Developing the Next Generation of Community Leaders through Innovation: Inspiring Action for Impact - Meeting Reports - Publications - GIH Skip Navigation

Developing the Next Generation of Community Leaders through Innovation: Inspiring Action for Impact

June 16, 2017

Alan C. Eversley, Program Consultant, Aetna Foundation
Alyse B. Sabina, MPH, National Program Director, Aetna Foundation

Alan Eversley2016 and 2012 Terrance Keenan Fellows

Terrence Keenan once wrote, “A great foundation is a resource for both delivery and change. It invests not only in the identification of answers, but also in the pursuit of solutions.”

When it comes to fighting health inequities, where are we pursuing solutions? We believe investing in community-driven programs that rely on strong leadership to tackle social determinants of health will impact population health outcomes.

That is why the Aetna Foundation, the American Public Health Association, and the National Association of Counties are leading an initiative to bring community-driven solutions to scale through the Healthiest Cities & Counties Challenge. The challenge is an ambitious nationwide effort that empowers local groups to start or expand cross-sector approaches to tackle social determinants of health. Fifty cities and counties across the United States have accepted the Challenge and are progressing in their work to make meaningful improvements to the health of their communities.

Alyse SabinaA critical part of this program is the investment in leadership capacity, where participants listen and share best practices via an ongoing learning network. But it is not enough to reach only today’s leaders. Investing in the next generation of innovators is a strategy to inspire action on achieving health equity and impact—among youth, among funders, and most importantly, among communities. Foundations have the flexibility to take a leadership role in supporting innovative strategies to address health equity in underserved communities. To lead in innovation, it is critical to consider it from different angles and different sources. Although it can be tempting to equate innovation with technology, innovation to advance equity is much more complex. It is about meaningfully meeting a community’s need, and engaging and empowering those who the innovation is trying to help.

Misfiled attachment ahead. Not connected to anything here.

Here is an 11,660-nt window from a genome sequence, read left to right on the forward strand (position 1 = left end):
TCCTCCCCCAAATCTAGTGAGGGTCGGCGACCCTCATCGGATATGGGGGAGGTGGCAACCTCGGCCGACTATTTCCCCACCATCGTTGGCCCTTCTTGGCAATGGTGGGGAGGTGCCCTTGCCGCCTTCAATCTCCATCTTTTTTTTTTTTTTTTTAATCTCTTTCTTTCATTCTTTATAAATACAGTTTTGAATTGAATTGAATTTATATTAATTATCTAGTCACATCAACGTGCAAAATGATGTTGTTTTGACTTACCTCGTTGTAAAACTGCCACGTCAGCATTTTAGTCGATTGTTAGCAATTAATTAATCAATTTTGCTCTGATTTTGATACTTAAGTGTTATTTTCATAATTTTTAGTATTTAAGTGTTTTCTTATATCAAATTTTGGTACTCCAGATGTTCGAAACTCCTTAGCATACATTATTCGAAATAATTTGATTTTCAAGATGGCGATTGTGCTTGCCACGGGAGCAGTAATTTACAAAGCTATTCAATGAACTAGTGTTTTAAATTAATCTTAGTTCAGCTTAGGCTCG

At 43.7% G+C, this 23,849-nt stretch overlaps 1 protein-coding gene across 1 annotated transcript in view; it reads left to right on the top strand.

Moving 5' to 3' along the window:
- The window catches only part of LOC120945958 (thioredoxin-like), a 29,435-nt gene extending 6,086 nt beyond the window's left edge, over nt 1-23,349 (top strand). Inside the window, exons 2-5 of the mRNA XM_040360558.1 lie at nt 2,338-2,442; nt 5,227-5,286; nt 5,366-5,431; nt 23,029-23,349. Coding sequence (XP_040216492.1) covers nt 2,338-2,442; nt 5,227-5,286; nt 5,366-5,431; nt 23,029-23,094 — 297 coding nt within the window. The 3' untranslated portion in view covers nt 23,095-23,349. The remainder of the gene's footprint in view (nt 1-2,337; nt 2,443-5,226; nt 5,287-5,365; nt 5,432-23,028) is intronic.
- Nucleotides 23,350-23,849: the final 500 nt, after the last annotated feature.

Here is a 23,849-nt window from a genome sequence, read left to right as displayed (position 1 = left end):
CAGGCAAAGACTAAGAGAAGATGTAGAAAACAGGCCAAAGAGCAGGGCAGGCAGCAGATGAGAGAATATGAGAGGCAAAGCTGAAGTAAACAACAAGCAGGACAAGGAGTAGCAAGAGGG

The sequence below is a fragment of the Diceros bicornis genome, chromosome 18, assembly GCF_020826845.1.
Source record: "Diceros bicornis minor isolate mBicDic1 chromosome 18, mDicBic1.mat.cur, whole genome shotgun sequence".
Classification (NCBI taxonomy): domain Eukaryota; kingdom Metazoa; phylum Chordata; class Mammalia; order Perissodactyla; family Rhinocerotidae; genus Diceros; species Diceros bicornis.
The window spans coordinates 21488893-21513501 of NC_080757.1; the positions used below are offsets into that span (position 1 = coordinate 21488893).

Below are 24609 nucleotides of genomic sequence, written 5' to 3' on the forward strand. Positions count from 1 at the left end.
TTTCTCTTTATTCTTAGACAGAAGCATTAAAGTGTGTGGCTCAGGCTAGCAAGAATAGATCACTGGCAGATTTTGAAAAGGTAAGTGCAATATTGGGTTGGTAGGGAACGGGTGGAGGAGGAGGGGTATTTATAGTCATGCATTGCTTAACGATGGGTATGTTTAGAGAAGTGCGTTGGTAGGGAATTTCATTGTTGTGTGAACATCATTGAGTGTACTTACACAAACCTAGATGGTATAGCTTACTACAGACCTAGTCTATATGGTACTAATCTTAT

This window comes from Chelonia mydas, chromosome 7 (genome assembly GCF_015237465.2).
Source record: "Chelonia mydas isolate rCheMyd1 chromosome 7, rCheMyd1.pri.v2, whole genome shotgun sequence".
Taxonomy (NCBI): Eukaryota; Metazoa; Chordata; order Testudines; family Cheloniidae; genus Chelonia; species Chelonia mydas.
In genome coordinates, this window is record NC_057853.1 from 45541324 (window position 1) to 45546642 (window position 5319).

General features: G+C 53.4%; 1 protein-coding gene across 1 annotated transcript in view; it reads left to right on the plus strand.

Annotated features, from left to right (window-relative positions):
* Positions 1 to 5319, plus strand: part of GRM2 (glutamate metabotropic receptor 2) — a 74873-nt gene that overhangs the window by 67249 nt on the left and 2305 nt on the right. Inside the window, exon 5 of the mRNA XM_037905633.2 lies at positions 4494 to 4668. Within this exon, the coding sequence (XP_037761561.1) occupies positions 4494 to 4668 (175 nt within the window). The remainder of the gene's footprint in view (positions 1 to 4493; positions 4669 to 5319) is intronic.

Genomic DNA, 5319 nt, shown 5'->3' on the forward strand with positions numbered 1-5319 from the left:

A partnership between the Aetna Foundation and Yale School of Public Health is an example of how we are pursuing this important work. This year, we awarded the inaugural Aetna Foundation Prize for Health Equity Innovation, which encourages social entrepreneurship among college students with a $25,000 prize to launch solutions to improve health outcomes in underserved communities. Through this prize competition, we aim to discover and support leadership and inspire action in novel solutions to address equity issues, drawing innovation from the field in new ways.

This year’s winner of the Aetna Foundation Prize was a group of students that developed a mobile app, Real Talk, which uses stories written by teenagers to engage middle school students on topics related to sexual health. The team will launch a beta version of the app this summer, and the money from the prize will help support an outcome evaluation to demonstrate a positive impact on sexual health outcomes.

Another component of this partnership with Yale features community-based training of underserved high school students in the principles of social entrepreneurship. Throughout the course, students learn practical skills related to design thinking and innovation, lean start up methodology, communications, budgeting, partnerships, competition, impact evaluation, and teamwork, and they develop a solution to address a health equity issue in their own community. A curriculum is being developed for eventual national spread and scale in other underserved communities.

We believe that this program is an example of how foundations can look at innovation through a social determinants framework, as well as actively illustrating to future generations what a successful social entrepreneur looks like: one who is empathetic and collaborative and works to serve the surrounding community by providing goods and services, creating job opportunities, and stimulating the local economy.

Through these types of programs we can, as this year’s conference theme indicates, lead, listen, and inspire. By having opportunities to provide practical skills, education, and inspiration to youth, underserved students acquire the skills to be entrepreneurs as well as leaders and advocates, fostering a platform of influence and a stronger sense of community, agency, and personal pride as they develop solutions to address their own communities’ health inequities.

Print Print   Share Share   RSS RSS
Funding Partner Portal

Engage with GIH using our newly improved Funding Partner portal!

Get started:
Reset your Password
Then click here to Log in.